What's the best cure for keratoconus? This is a question thousands of people in Australia ask every month. Keratoconus is a disease of the front surface of the eye that causes progressive deterioration in vision.
This typically occurs during your 20s and 30s. It affects only 1 in 2000 of the population, so in Australia it is estimated that at least 10,000 people need treatment for this condition. The Eye Practice in the Sydney CBD, offers an expert keratoconus service to patients from around the country.
More details on keratoconus can be found here, but also read on to get the important basics.
Many struggle to function in everyday life due to inappropriate treatment options or advice. An important point to consider is that most eye care practitioners see about 2,000 eye patients per year, so on average they will only come across one keratoconus patient per year. It doesn’t matter how smart you are; if you don’t involve yourself frequently with an activity you will never develop the skill to deal with it effectively and efficiently. There is no substitute for experience.
Because there is a lack of experience in managing keratoconus, often a patient with the disease will be steered in an inappropriate direction. Fortunately, you can be different! What follows are the seven vital issues in keratoconus that, if not understood, can lead to significant problems, inconvenience, grief and emotional distress. When you understand and apply these important principles you can be at ease with this frustrating condition.
1. You will not go blind from Keratoconus
It amazes me that most of the patients I see fear that they will eventually go blind. This belief occurs simply because they have seen their vision get worse and worse so they fear that the eye condition will continue to degrade to the point that nothing can be done to recover the vision.
Some people have seen a number of eye care practitioners over time and no one has been able to fit them with contact lenses or glasses and they are too scared to pursue corneal transplant surgery. They then try to function with poor vision and believe it is only a matter of time before they will see nothing at all. The reality is that no one goes blind from keratoconus. There are currently several options before corneal transplantation might be required, including:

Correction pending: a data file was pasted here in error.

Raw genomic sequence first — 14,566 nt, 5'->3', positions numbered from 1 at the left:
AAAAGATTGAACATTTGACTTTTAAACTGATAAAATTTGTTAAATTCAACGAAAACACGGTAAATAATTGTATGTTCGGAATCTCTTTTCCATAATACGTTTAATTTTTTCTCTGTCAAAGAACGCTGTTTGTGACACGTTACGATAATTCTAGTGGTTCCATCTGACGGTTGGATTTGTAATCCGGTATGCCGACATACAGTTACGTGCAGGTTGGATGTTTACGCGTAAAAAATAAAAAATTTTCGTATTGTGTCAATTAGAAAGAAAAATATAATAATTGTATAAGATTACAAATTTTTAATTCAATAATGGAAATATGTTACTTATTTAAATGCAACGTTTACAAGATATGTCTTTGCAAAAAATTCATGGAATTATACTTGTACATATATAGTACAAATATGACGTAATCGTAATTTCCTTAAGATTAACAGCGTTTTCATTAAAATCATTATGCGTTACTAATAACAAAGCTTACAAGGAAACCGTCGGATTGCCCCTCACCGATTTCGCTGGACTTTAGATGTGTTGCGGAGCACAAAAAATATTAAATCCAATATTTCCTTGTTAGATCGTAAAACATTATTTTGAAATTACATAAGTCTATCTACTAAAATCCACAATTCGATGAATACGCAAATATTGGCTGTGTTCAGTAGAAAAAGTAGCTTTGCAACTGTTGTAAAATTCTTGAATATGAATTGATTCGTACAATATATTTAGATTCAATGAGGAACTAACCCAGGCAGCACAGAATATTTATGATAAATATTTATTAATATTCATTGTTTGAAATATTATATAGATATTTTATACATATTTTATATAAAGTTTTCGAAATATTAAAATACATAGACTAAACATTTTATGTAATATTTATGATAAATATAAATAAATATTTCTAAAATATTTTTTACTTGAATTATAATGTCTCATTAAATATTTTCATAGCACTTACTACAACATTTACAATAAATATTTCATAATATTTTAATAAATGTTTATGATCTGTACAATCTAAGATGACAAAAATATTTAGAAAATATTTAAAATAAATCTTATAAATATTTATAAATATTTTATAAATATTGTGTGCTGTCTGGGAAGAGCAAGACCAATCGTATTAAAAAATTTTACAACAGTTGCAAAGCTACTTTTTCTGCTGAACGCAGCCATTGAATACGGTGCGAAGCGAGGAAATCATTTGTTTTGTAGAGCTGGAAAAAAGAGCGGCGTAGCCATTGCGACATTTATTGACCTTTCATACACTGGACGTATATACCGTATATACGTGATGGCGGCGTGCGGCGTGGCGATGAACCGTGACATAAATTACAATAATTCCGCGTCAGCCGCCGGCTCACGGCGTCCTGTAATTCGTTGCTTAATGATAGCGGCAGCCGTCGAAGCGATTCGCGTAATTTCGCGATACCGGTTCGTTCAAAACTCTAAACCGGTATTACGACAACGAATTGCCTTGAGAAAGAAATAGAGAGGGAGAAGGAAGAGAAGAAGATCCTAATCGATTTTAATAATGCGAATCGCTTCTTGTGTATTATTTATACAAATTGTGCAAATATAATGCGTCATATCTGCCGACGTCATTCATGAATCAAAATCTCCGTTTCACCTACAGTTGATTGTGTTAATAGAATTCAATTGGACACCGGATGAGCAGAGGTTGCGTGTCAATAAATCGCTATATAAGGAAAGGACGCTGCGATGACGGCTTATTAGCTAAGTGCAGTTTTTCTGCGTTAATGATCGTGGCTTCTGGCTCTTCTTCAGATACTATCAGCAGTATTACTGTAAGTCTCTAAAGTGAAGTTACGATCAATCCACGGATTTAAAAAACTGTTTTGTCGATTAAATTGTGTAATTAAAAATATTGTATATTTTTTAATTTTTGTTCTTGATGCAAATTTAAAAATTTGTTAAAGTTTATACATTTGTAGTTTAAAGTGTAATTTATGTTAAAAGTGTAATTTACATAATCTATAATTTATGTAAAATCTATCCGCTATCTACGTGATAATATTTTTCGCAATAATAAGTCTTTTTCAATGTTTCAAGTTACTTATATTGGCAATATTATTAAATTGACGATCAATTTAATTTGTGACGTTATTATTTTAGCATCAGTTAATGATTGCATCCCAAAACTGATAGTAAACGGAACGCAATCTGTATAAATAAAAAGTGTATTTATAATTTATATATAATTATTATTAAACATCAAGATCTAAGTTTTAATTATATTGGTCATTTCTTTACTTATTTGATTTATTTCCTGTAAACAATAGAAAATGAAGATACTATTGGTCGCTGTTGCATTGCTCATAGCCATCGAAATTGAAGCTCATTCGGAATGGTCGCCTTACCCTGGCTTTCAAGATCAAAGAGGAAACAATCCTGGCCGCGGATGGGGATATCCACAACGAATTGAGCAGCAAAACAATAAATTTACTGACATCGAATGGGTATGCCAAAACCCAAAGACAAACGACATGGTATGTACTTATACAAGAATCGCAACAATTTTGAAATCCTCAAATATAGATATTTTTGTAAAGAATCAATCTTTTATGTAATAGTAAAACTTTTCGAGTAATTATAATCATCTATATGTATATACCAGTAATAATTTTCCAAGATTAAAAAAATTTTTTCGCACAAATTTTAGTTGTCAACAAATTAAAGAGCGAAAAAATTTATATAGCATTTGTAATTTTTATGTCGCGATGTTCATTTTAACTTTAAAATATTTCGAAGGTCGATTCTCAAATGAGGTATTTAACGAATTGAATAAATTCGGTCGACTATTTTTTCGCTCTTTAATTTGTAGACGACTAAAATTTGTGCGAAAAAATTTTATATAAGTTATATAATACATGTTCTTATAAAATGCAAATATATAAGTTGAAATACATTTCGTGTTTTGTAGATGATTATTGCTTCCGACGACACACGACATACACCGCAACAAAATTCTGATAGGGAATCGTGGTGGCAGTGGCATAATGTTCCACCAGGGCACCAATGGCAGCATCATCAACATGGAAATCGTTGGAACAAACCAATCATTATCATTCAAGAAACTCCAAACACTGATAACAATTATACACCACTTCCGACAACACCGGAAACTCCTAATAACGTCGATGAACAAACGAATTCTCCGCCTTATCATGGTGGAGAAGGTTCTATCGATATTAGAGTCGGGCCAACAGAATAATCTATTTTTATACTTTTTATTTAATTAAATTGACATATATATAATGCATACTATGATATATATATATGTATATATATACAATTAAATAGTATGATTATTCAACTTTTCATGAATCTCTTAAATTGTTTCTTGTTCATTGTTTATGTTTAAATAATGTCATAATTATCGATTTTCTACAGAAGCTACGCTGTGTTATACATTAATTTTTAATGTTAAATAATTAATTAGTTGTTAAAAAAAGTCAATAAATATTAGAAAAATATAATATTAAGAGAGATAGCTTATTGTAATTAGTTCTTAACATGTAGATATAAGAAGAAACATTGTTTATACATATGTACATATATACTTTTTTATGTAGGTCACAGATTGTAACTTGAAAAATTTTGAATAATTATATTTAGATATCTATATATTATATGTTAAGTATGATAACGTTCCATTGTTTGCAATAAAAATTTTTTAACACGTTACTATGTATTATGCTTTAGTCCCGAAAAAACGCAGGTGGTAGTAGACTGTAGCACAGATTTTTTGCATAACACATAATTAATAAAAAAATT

2. Soft contact lenses
3. Rigid gas permeable contact lenses (when fitted properly this is the most successful option)
4. Rigid gas permeable lenses piggybacked on soft disposable contact lenses
5. Mini-scleral contact lenses
6. Intra-corneal ring segments with corneal collagen cross linking.
7. Re-prescribing glasses, soft contact lenses or rigid gas permeable contact lenses after intra-corneal ring segments have been installed in your cornea
If corneal transplantation is finally required, its success rate is greater than 95% when done by an expert corneal surgeon. Please note that glasses or contact lenses are normally required after surgery, but visual quality is normally good to very good once the eye has healed. It is important to understand vision correction is still required in most cases. Somewhere along the line we always get reasonable vision.
2. Keratoconus does not progress forever
Typically when I see a patient with keratoconus for the first time, they have been referred by another optometrist or ophthalmologist (eye surgeon). They are usually in their teens and they are accompanied by their parents. Keratoconus usually begins slowly or aggressively as a teenager during puberty. In keratoconus, the front window of the eye (the cornea) becomes thinner and eventually destabilises and becomes irregular in shape, which causes a deterioration in the vision.
The typical keratoconus patient assumes that the condition will continue to progress forever. When I see a teenager accompanied by their parents I normally have a long and careful discussion, as everyone is stressed and upset.
The good news for most people is that keratoconus usually stabilises quite nicely after twenty-five years of age except when:
1. Poorly fitted contact lenses are used
2. The affected person regularly and aggressively rubs their eyes.
Having read many articles on keratoconus in the literature and on the internet it is common to read that keratoconus progresses through to forty years of age. This has not been my experience when lenses are fitted properly and the affected person and his/her family have careful counselling about the potential damage that is done by eye rubbing.
The moral to the story then:
“I promise to fit the lenses properly as long as you significantly decrease eye rubbing.”
3. Significantly decreasing eye rubbing is essential!
People that have keratoconus often also have allergies. Hay fever, skin allergies, and asthma are common. With these conditions come itchy eyes. Another group of people that has keratoconus does not seem to have allergies but they do have a habit of eye-rubbing. Aggressively rubbing eyes can cause or progress keratoconus. Therefore it is very important to have strategies to decrease the urge to rub.
It is theorised that rubbing eyes that are predisposed to keratoconus traumatises the cornea causing it to thin and become distorted in shape. This causes a distortion in vision that often cannot be corrected with glasses.
One thing is to know that eye rubbing is a problem and another is putting a halt to it.
People that get itchy eyes will tell you that it drives them mad and once they start they cannot stop until their eyes are red raw. It is this vicious cycle that can progress keratoconus.